As you can see, November and December are statistically indistinguishable from the collection of other months. There is no statistically significant evidence for the idea of any cut in those months other than whatever ongoing process controls the production declines. The most notable feature of the graph, the large jag downwards in the middle of the year, again appears to be due to the impact of 300kbpd of new production from Haradh III. The production data simply don't support the narrative that the Saudis were going along producing fine and then deliberately cut production in November to help support prices.
This raises the question of whether OPEC, taken as a whole, deliberately cut production in November/December.
There is some evidence of a very slight acceleration in November of a process of declining production that was ongoing throughout the second half of 2006 (and in to January of this year). This excess decline does not exceed 200 thousand barrels per day. On the whole, media coverage of OPEC production cuts appears to be almost completely unmoored from the data the agencies are reporting. The entire "production cut" may be a public relations exercise to disguise other processes.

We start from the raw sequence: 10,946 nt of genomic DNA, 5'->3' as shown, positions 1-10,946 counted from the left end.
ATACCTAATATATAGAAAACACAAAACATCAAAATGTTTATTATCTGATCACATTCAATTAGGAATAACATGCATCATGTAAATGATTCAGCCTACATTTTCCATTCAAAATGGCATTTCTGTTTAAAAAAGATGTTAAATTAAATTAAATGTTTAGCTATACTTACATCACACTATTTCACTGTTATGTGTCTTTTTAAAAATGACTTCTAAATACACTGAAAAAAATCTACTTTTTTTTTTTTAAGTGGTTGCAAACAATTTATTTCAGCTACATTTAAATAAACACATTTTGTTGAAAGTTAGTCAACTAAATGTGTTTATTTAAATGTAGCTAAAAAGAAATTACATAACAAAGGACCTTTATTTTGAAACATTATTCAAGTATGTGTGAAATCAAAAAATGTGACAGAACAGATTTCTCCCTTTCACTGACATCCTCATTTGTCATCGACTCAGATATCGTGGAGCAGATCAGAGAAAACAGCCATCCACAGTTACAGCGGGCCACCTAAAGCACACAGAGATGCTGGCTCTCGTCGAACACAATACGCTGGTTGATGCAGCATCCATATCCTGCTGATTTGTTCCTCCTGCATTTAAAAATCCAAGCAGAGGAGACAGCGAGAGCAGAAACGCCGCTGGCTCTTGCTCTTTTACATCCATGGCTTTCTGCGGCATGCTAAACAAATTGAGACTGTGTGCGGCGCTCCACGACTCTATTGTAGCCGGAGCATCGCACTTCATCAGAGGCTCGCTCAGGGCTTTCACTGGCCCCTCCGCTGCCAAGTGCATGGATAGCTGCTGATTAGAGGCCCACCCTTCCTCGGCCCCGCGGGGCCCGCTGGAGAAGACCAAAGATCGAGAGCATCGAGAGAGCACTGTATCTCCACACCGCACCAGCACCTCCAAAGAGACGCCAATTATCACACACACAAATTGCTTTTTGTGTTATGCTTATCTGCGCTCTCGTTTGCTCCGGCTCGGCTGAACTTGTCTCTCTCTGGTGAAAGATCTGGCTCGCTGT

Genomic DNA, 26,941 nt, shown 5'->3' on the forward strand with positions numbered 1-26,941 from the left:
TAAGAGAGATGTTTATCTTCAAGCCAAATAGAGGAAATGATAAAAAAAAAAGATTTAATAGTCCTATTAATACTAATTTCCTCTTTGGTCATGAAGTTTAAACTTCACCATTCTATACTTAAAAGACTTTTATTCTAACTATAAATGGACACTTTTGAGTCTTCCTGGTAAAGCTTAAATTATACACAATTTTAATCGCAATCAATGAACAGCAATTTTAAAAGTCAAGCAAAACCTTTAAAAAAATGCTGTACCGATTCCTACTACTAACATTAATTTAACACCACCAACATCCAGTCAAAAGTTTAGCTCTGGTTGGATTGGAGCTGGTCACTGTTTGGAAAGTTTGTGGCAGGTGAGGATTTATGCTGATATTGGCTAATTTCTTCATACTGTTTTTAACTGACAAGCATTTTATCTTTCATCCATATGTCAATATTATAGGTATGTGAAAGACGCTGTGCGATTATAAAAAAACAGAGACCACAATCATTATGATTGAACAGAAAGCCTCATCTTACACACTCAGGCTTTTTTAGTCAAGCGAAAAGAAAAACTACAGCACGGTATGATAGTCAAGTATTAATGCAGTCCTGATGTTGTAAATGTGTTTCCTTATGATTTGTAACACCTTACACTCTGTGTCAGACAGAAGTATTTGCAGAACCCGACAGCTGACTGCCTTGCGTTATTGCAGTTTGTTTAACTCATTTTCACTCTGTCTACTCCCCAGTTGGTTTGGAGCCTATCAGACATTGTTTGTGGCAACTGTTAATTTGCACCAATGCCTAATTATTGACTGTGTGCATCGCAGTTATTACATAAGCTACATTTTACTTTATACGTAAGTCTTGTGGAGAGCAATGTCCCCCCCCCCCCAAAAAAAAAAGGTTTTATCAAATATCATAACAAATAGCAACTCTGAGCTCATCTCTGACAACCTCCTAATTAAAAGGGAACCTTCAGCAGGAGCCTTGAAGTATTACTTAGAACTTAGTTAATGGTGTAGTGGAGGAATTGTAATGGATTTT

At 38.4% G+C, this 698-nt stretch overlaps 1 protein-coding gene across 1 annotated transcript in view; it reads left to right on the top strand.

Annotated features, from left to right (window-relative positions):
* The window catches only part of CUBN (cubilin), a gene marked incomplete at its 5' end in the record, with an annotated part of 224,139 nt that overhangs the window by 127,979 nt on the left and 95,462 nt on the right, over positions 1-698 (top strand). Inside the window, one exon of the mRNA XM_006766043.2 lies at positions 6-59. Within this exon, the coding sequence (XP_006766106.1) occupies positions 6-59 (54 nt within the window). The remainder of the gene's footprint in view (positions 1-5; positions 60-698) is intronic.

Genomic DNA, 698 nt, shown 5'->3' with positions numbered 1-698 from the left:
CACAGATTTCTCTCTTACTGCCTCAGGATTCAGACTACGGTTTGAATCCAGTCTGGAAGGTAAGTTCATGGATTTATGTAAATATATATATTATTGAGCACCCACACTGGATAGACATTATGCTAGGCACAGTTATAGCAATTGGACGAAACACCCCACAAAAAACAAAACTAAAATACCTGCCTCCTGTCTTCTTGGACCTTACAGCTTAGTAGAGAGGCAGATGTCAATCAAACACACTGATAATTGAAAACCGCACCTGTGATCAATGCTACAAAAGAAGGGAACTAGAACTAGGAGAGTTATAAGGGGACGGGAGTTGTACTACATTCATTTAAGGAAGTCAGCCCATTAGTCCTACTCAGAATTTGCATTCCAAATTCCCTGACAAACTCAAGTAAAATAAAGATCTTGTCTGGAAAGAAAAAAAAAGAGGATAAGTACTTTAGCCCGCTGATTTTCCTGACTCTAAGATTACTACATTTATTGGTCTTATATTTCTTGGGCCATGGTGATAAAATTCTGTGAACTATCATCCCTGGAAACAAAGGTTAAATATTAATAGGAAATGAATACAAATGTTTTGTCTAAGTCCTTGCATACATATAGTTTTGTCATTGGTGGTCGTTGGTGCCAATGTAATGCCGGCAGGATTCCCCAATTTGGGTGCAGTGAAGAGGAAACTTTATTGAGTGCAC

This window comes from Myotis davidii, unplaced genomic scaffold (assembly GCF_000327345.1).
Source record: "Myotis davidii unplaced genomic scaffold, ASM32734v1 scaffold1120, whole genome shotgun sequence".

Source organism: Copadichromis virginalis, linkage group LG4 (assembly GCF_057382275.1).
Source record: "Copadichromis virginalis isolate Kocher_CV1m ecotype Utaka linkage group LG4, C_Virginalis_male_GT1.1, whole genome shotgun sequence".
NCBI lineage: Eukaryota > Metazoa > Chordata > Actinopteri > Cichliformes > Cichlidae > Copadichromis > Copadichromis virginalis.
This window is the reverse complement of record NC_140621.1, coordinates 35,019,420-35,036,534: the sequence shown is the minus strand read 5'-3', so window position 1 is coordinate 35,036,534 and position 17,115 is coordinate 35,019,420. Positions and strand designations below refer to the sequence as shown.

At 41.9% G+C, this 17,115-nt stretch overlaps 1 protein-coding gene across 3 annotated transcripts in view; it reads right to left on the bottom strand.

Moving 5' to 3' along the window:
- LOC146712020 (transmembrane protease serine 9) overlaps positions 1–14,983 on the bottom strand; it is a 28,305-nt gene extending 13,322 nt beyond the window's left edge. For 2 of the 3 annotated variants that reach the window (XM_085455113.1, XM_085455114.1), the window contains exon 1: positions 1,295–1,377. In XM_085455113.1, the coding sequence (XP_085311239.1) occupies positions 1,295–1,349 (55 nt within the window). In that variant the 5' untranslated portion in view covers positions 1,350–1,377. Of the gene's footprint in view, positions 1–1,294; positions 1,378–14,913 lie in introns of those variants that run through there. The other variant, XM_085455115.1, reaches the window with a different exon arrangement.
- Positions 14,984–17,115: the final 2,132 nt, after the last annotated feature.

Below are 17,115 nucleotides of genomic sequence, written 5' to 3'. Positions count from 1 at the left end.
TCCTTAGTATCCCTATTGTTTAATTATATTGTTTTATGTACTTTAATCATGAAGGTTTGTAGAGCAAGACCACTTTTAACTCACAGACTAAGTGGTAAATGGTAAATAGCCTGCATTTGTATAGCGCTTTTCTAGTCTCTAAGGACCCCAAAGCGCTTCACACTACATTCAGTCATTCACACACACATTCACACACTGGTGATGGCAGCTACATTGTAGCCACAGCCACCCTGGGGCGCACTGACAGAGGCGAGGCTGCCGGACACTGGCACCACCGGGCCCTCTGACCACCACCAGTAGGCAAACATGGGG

Finally, it's interesting to note this Saudi Aramco press release celebrating their achievements in 2006:
2006 was a year of outstanding accomplishment. That was the message coming from the Feb. 21 meeting of the Executive Committee (Excom) of the Board of Directors in Dhahran. “The company reacted rapidly to changes in global crude oil supply and demand during the year,” said president and CEO Abdallah S. Jum‘ah, relaying the results of that meeting in a teleconference Feb. 25. “Ambitious programs were proposed to expand future crude oil production and gas processing capabilities, and for increasing refining capacity both in the Kingdom and overseas.”and
Among 2006 accomplishments were the optimization of upstream operations, and development and depletion strategies to meet crude demand and increase maximum sustained capacity to 10.7 million barrels per day (bpd).I'll bet $1000 with the first person who cares to take me up on it that the international oil agencies will never report sustained Saudi production of crude+condensate of 10.7 million barrels or more.